administration. The Germans began to construct military airfields on Syrian
soil with the silent approval from General Dentz (the regional French high
commissioner), with the aim of supporting a pro-Axis coup in nearby Iraq.
These airfields located at Damascus, Palmira, and Rayak (the latter in
Lebanon) were already up-and-running by the first half of 1941. In response
to these threats, the British forces of General Wilson occupied both Lebanon
and Syria by 08/06/1941.
The Arab Legion, [Arabic Al-jaish Al-'arabi] police force was raised in 1921
by British Lieutenant Colonel Frederick Gerard Peake in what was then the
British protectorate of Transjordan, to keep order among Transjordanian
tribes and to safeguard Transjordanian villagers from Bedouins. In 1939
Major Glubb Pasha, became the legion's commander and transformed it into a
military unit (approx 700 people), which took part in re-occupation of
We need not forget also the formation of the Bosnian Muslim 23rd Waffen SS
("Kama") Division; the formation of the Bosnian Muslim 13th Waffen SS
("Handjar") Division; review of the formation of the Albanian 21st Waffen SS
("Skanderbeg") Division; collaboration of Balkan Muslims with the Croatian
Ustachi; the composition and combat operations of joint Croatian/Muslim
Wehrmacht units; an overview of the many Muslim units that fought with the
Axis powers; discussion the Waffengruppe-Der SS "Krim" (composed of Chechen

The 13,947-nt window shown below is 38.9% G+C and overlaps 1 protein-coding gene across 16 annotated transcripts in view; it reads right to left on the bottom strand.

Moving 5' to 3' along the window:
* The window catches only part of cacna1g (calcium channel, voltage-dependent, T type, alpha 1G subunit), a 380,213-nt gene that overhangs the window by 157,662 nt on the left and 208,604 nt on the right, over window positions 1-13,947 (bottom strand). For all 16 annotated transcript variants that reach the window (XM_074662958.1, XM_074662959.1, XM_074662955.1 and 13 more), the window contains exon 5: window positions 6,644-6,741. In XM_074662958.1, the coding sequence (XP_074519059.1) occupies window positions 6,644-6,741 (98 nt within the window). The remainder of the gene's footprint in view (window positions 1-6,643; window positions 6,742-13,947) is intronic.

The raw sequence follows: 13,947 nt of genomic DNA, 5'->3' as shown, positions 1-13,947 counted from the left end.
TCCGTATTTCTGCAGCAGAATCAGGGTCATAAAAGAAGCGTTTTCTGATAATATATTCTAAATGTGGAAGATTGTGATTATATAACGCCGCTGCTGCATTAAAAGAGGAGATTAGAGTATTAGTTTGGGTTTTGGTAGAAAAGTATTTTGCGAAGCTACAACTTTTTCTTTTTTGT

Muslims and the forebearers of the Chechen rebels currently active in
- Islam Under the Swastika and its Implications for Today,
http://www.spitfirelist.com/f414.html (be careful though: this site
sometimes makes crazy assumptions - when they depart from historical facts
and launch into speculations about modern connections.)
You will find more information in these 2 books by the same author:
Title: Lions of the Desert: Arab Volunteers in the German Army 1941 - 1945
Author: Antonio J. Munoz
Publisher: Axis Europa Books
Basics: Soft cover, color covers, 8.5"x11", 36 pages, numerous maps and
drawings, plus 21 extremely rare photos, 2nd Edition
Title: The East Came West: Muslim, Hindu and Buddhist Volunteers in the
German Armed Forces 1941 - 1945
Author: Antonio J. Munoz, Editor
Publisher: Axis Europa Books
Basics: Hard cover, dust jacket, 8.5"x11", 332 pages, numerous black & white
photographs, charts and illustrations
Description: This book presents the complete history of Muslim, Hindu and
Buddhist volunteers in service of the German armed forces. Just like
volunteer units composed of men from the countries of Western Europe, the
Wehrmacht made extensive use of volunteers from Eastern European, Middle
Eastern, and Southeast Asian countries. Muslims from Eastern Europe, the
Soviet republics, and even India and the Middle East all served in the
Wehrmacht, as did Hindu and Buddhist soldiers from Southeast Asia. Such
units served with the Germans on all fronts of the war - from North Africa,
to the Eastern Front, to the hedgerows of Normandy and the final defense of
Germany itself. This book provides a complete history of these units, from
their recruitment and reasons for serving in the Wehrmacht, to their
training, unit organization and operational history. All major units are
covered, including units from both the German Army and Waffen-SS. The
detailed text is accompanied by numerous photographs, orders of battle,
charts and illustrations.